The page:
A meaningful life involves a range of experiences. Therefore a range of emotional experiences are not only normal, they are natural and expected. Image courtesy of prawny at freedigitalphotos.net
I have been a "self-help" junkie most of my life. Always interested in how to enjoy my life to the maximum degree and remove all my shortcomings, I have naturally been attracted and addicted to this genre!
Out of all the concepts I have encountered, none have been so helpful to me as Acceptance and Commitment Therapy (or ACT). It has improved my quality of life in such an extraordinary way, I'd like to share my journey with others, interested in whether others also find it useful.
Recently, I fell upon a book with a title that at first did not appeal to me: “The Happiness Trap” by Russ Harris. According to Russ, the pursuit of happiness is an unrealistic ideal – and not only that, “a trap”! The trap is that, by trying to chase happiness, we can actually become more dissatisfied with our lives.
At first, the concepts did not appeal to me – surely, I thought, there was an ‘easy answer’ out there, something that could promise a fulfilling life. After all, most of the “self-help” books I had read reiterated time again that it could be at anyone’s fingertips.
However, the tables have turned. Having read Russ’ book, I have been able to easily accept his main assertion that acceptance rather than happiness is the key to a “rich, full and meaningful life.” This seemed to actually excite me – his ideas of a fulfilling acceptance rather than chasing perpetual happiness. Happiness can occur in our lives, but it does not have to, in order to live an meaningful and fulfilling life.
Firstly, the book throws four common false beliefs about happiness out the door.
1. Myth 1: being happy is the ‘norm’ for us human beings.
It’s not! Science shows us that eighty percent of our thoughts are negative to some extent. Believing happiness is normal creates further discomfort. This is because we think we ‘should’ be happy. After all that’s what the majority of self-help books tell us, doesn’t it?
Myth 2: If you’re not happy, there’s something wrong with you.
This exists as a natural result of the first misconception. We criticise ourselves if we’re not happy, thinking we’re flawed in a sense.
Myth 3. We need to remove negative emotions to lead an improved life.
This belief occurs as a follow on of “Myth 2”. Anything that is meaningful in our life, as Russ explains, naturally involves both positive and negative emotions. For example there can be stress and anxiety studying at university, yet the positive rewards of learning and meeting people make it a worthwhile experience. Relationships important to us involve both frustration and joy as another example.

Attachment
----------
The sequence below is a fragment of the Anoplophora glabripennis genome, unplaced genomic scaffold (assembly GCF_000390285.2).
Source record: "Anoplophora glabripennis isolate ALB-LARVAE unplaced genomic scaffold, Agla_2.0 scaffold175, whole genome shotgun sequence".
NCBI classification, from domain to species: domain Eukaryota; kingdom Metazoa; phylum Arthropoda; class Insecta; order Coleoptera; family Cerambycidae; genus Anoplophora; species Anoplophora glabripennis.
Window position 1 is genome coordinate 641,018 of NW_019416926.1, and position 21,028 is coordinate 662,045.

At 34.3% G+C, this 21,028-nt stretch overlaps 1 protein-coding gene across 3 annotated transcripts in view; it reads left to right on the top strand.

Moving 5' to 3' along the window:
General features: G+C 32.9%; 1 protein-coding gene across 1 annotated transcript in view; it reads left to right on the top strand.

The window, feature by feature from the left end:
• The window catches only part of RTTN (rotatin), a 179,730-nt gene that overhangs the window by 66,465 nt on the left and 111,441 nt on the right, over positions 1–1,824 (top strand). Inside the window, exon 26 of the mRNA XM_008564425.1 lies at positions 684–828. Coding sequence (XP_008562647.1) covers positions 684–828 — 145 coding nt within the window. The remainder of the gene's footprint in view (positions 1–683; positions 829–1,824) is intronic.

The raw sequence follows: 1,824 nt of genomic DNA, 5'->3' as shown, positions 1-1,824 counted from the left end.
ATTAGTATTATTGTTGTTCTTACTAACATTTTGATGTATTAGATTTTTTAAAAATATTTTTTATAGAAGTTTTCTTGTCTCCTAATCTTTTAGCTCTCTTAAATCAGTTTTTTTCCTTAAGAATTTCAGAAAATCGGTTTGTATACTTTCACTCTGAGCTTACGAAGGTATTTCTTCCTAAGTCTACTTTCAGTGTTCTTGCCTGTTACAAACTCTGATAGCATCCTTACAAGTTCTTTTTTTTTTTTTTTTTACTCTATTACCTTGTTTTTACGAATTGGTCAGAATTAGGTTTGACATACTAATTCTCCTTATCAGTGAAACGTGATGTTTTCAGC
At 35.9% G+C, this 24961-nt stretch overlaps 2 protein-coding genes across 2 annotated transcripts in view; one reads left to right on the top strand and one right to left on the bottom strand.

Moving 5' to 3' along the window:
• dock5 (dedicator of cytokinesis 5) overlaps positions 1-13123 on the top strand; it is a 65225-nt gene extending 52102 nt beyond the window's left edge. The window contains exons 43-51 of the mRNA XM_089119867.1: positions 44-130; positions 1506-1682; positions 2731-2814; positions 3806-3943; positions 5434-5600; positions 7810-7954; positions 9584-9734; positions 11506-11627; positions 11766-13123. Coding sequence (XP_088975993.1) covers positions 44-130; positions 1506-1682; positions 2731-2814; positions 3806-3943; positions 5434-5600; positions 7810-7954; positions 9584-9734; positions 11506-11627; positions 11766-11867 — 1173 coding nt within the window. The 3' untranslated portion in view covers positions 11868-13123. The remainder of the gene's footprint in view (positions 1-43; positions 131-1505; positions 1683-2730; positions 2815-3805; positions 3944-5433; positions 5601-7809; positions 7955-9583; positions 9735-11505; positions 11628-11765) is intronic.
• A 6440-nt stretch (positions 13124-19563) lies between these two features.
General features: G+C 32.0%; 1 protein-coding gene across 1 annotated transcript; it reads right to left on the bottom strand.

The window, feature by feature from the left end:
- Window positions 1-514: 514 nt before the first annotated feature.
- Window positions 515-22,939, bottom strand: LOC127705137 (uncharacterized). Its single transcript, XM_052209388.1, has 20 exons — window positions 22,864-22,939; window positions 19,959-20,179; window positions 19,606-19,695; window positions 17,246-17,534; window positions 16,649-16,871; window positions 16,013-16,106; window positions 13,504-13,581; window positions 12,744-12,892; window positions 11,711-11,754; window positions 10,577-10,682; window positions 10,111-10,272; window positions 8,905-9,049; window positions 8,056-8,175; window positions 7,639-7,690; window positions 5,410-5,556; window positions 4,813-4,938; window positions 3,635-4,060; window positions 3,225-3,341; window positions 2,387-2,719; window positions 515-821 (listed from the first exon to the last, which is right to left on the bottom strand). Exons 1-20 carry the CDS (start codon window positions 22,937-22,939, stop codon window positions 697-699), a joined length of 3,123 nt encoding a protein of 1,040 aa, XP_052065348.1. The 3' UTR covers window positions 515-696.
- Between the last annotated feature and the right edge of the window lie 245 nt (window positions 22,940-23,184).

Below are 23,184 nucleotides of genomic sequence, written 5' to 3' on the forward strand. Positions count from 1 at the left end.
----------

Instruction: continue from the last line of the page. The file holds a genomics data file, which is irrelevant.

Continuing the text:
Living a full life means we naturally will experience a range of feelings from desirable to undesirable.
Myth 4. People should have power over what they think and feel.
We are often brought up this way, and this misconception is fed by the message society gives us. However, our thoughts and feelings are what they are. However this doesn’t mean we can’t live a life directed by our personal values – we can, despite uncomfortable emotions and thoughts.
The reality is there are a range of various common problems that mean that perpetual happiness is not realistic, and would actually be a rather strange response! There are relationship issues, employment problems. We may suffer ill health. We may suffer isolation or are afraid of rejection. And so on.
As we have seen, however, we are set up by society to remove the negative thoughts and feelings that these life situations incur.
However, the more we try to remove, avoid or escape these, the bigger they become. For example, we may fear rejection. If we try to avoid our anxiety about an upcoming exam by not studying, our fear will grow as the exam becomes closer. If we avoid grief by drinking, we know it only comes back. If we continue to react maladaptively our problems intensify because we are so busy trying to avoid our pain, that we neglect to work on our issues, which only become larger over time if neglected.
See Part 2 for the common ways we use “Fight or Flight” to deal with our negative thoughts and emotions. This also forms the basis of why acceptance of our current situation and choosing a valued direction in our behaviour, is an alternative approach that is effective in improving our quality of life.
I am very well, thanks Jussie. Have been doing lots of reorganising my house and feeling good about making better use of the space available. De-cluttering and reorganising has led to ideas for more articles so hope to get stuck into writing this week.